The Claims and Underwriting Exchange and home insurance claims

If you haven’t made a claim on your home insurance, you’d expect your renewal price to be roughly the same. But occasionally, your renewal price may be so much higher that your wallet shrivels up in fear and anticipation. So if you’ve not claimed, what could possibly have affected your premium price? Cue, well, CUE – or the Claims and Underwriting Exchange – a nifty little insurance database filled with every home owner's dark little secrets.

Who is CUE?

The Claims and Underwriting Exchange (CUE) is a central database that contains all the details of incidents that have been reported to insurance companies. It’s not just home insurance, it’s car, personal and industrial incidents too. At the last count, there were 32 million records in CUE – around 11 million of which relate to household incidents.

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What does CUE do and why does it exist?

CUE isn’t just about recording claims requests. It’s a giant encyclopaedia of all incidents that have been reported to an insurance company – regardless of whether a claim was made in relation to that incident or not. The incidents recorded could be minor – from someone smashing your greenhouse window to fiddling with the locks on your garden shed.

How does CUE have so many incidents on record? Well – in many standard terms and conditions of insurance policies, it’ll state that you have to disclose any incidents that happen to your property – no matter how minor and whether or not you decide to claim for it; all those incidents get logged in CUE. Failing to disclose any relevant incidents to your insurance provider means that your policy could be invalidated.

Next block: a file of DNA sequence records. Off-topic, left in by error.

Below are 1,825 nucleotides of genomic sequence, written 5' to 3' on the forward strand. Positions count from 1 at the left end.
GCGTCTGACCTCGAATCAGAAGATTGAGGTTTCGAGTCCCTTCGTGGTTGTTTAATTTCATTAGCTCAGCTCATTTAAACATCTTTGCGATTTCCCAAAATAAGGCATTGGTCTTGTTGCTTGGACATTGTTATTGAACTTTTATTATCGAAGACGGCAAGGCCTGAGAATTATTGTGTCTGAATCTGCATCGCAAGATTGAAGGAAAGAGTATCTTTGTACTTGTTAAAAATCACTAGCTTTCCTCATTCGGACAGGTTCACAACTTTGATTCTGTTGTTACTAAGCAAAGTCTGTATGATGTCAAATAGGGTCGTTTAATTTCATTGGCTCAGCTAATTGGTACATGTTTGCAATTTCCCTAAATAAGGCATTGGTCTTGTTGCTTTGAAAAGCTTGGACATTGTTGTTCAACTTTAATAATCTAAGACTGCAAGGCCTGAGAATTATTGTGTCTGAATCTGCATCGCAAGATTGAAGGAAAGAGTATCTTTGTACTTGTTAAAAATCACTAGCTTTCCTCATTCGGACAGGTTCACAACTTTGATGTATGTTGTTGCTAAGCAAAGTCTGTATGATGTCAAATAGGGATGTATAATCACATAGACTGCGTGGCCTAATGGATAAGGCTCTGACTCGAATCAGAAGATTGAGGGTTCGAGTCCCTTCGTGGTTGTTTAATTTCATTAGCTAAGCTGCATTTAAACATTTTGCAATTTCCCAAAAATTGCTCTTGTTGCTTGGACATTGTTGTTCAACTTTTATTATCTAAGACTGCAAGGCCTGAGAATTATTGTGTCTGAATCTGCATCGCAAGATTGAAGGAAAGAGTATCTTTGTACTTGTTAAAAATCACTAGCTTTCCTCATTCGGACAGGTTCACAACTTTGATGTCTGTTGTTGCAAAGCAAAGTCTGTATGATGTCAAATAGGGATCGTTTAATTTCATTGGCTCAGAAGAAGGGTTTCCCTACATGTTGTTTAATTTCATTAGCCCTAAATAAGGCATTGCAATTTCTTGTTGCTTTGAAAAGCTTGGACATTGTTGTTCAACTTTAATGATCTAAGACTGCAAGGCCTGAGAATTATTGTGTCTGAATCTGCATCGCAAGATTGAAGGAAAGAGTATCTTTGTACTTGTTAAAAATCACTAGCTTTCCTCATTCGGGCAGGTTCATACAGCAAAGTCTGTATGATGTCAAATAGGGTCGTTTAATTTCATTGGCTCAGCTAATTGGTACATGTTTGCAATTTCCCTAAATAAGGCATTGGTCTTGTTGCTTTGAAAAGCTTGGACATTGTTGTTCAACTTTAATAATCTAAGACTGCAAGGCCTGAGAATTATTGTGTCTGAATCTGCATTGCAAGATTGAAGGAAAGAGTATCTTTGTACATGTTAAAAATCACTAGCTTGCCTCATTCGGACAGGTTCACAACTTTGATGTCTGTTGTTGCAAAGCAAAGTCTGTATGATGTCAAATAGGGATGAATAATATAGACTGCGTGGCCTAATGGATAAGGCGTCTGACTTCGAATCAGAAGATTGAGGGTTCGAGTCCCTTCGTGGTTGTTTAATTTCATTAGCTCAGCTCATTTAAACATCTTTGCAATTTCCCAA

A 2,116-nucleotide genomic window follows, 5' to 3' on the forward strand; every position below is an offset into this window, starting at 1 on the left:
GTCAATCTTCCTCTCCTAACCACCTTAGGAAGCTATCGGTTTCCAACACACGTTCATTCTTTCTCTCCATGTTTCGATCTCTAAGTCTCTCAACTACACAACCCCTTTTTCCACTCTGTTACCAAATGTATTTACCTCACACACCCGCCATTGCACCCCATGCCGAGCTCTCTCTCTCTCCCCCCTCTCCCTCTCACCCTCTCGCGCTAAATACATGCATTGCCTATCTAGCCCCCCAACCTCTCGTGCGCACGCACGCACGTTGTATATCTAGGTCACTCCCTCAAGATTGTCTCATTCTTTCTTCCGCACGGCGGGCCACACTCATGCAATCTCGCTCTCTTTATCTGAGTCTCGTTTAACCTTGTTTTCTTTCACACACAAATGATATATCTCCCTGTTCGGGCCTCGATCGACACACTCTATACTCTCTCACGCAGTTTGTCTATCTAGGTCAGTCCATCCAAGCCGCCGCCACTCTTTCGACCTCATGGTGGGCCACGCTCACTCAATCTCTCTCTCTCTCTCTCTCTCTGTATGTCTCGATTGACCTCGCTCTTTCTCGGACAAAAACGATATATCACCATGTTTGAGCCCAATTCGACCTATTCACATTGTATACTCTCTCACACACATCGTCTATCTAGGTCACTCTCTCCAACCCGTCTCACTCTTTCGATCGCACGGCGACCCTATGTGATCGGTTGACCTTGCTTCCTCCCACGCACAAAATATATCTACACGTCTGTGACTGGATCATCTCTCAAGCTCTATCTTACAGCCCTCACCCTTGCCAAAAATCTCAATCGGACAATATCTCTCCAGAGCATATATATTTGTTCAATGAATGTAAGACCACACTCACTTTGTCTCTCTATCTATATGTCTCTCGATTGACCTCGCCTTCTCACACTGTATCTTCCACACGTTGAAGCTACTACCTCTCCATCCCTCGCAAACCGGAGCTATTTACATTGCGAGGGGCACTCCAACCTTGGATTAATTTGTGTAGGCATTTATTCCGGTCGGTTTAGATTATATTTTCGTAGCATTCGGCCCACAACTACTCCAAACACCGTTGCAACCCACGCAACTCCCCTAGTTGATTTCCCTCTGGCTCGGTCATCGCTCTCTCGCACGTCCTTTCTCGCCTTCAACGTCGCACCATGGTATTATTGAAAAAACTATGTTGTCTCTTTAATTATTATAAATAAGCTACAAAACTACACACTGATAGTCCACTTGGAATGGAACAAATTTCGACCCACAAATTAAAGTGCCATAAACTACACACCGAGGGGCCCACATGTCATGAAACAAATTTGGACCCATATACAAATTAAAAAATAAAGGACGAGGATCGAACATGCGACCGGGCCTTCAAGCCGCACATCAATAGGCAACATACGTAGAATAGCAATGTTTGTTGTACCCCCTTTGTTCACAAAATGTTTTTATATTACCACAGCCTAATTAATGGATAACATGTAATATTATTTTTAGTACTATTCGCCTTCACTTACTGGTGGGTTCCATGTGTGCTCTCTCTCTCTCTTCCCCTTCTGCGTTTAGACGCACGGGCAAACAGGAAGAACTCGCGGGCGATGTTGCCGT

CUE’s main purpose is to prevent fraudulent claims by detailing incidents and information about the policyholder. Having a central database means that insurance providers have a single point of reference that they can check if they suspect there is something fishy going on. This is good news for the rest of us because if fraudulent claims are stamped out, the less we’ll have to pay in premiums to cover the cost of fraudulent claims. So before you judge CUE and think it’s all a bit big brother, the ABI believe that the 130,000 fraudulent claims that are made annually add an average of £50 to your annual insurance bill.

How does CUE affect my insurance claim?

Insurance is all about risk and how likely it is that you’ll make a claim. So let’s say someone did smash that greenhouse window – even if your lawn mower wasn’t taken and you didn’t claim, that incident could see your premiums increase at renewal. Because as far as your insurance provider’s concerned, the fact that someone smashed the greenhouse window could mean that another incident is likely to occur – and one that you might make a claim for.

Information on CUE is accessible to members who have subscribed to the database – predominantly insurance providers and local councils. The details held only record information that policyholders have given and no sensitive information such as the cost of premiums or banking information is stored or disclosed. If you want to find out what information is held about you, you’ll need to pay a fee (currently £10) and make a request in writing – visit: for more information.

Finding a policy

Of course the best way to ensure you get a good deal, is to comparethemarket and whilst we all love a good deal, when it comes to insurance, a good deal is about getting the most robust cover you can get the meets your needs– not the cheapest. Cue a new quote?

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